Just put a plug on the end after routing the cable through into the house and plug it in to the mains.
  • chumfatty
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    Seriously thou' in answer to all the people saying get an alarm connected to a response centre who will call the police.

    Moral of the story - don't rely on the police - secure yourself.

    If your alarm is connected to a response centre and you have more than one PIR activation, (ie kitchen then lounge activate consecutively) then this can more or less prove a genuine activation as the chance of two PIRs having a fault are far less likely than a false alarm. This information will then be passed on to the Police, who will respond immeadiatley because of the likelyhood of it being genuine and hopefully catching them in the act.

    You're quite right though, don't rely on the police, they can't be everywhere all the time, you have just as much responsibility to ensure your home is secure, and this can usually be done by following just some of the good advice on this thread.
  • scootermacc
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    Bonhel wrote:
    I got this system through a security company - a small device which connects to my intruder alarm. If the alarm goes off, I get a text msg on my mobile within 10 seconds. So does my brother, who lives near me, so if I'm away he will pop round and check it out....brother not available to do any body else though!.... well maybe for a big fee, so it might be better to get your own!!!
    The magic box cost me £95 including installation, and 24/7 monitoring at 50p per day for alert texts to two mobile phones. They are called IAS Ltd and you can contact them on 01282 711787. Worked for me last summer in Portugal, alarm went off, I got a text msg.... brother was on route.. cost me a cheap bottle of whiskey though. Worth it.

    Wow thats expensive. 50p a day? for 365 days = £182.50 a year!!! Is that really the case? This BT Home Monitor alarm kit I've got costs £60 a year and sends phone calls, text and email to THREE people. The kit cost more (£199 for mine), but I've seen them for around £99 recently on the web.
    Named after my cat, picture coming shortly
  • scootermacc
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    gromituk wrote:
    Unfortunately not entirely, no. It is quite true that the sensitivity is reduced, but you cannot rely on a window to block it completely. When you consider that you have little control over what goes on outside your window, in terms of large, hot, fast-moving objects, then this explains the advice not to point PIR detectors at windows. If you can find some literature which recommends that you do (and not just that "PIR sensors don't work through glass", which is too gross a generalisation), then I'd be very interested to read it.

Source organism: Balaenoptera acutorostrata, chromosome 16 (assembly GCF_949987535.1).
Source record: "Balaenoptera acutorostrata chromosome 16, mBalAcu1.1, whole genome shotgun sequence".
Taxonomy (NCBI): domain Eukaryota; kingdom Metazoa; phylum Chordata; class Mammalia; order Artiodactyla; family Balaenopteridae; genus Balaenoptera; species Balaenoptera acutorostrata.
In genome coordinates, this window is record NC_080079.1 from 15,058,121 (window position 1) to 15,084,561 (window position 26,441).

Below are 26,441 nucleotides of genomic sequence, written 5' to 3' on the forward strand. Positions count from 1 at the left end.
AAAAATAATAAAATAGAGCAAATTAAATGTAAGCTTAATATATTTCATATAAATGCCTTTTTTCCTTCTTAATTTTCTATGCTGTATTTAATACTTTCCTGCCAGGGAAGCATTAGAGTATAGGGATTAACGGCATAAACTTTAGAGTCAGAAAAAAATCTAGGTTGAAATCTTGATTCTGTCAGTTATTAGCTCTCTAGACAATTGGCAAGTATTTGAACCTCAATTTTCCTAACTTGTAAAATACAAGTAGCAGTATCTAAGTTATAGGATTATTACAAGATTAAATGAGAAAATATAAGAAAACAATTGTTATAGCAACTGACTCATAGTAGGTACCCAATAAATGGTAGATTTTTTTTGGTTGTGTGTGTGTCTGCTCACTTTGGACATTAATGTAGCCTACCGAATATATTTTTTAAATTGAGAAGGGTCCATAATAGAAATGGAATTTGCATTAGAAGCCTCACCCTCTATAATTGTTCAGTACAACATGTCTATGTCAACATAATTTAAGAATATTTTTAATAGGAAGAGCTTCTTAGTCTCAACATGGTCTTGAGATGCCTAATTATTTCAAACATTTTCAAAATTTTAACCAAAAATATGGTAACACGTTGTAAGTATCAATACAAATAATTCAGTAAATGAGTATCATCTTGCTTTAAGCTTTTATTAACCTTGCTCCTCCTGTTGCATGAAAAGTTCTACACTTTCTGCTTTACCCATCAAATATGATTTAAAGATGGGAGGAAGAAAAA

Also, if I were a cheeky kid then I'd be tempted to try to set off a PIR sensor visible through a window. What could be more fun than to set off someone's burglar alarm without actually breaking into the house?

    [/color][/size][/font]


    What you say is true. In my experience though mounting a sensor in the corner of a room where it takes in a window on the opposite side won't cause a problem. Mounting it 3 inches from a window pointing straight out will !!! Good thing about sensors? You can move them!

    I personally believe though that if someone IS peering through a window and happens to set the alarm off, thats a good thing, particularly if your alarm is monitored. We get asked about more and more early warning/perimeter protection systems nowadays - people DO want to know if some local kid is messing about on their property! Ideally then catch these people on camera too.
    Named after my cat, picture coming shortly
  • gromituk
    gromituk Posts: 3,087 Forumite
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    That's true if you can guarantee that the person is on your property. Most windows have a view beyond the property, though, leading to the possibility of your alarm being set off by perfectly innocent events. I presume when you talk about a monitored system you mean one which contacts you and not a third party (such as the police), because false alarms in the latter case are a very bad idea.
    Time is an illusion - lunch time doubly so.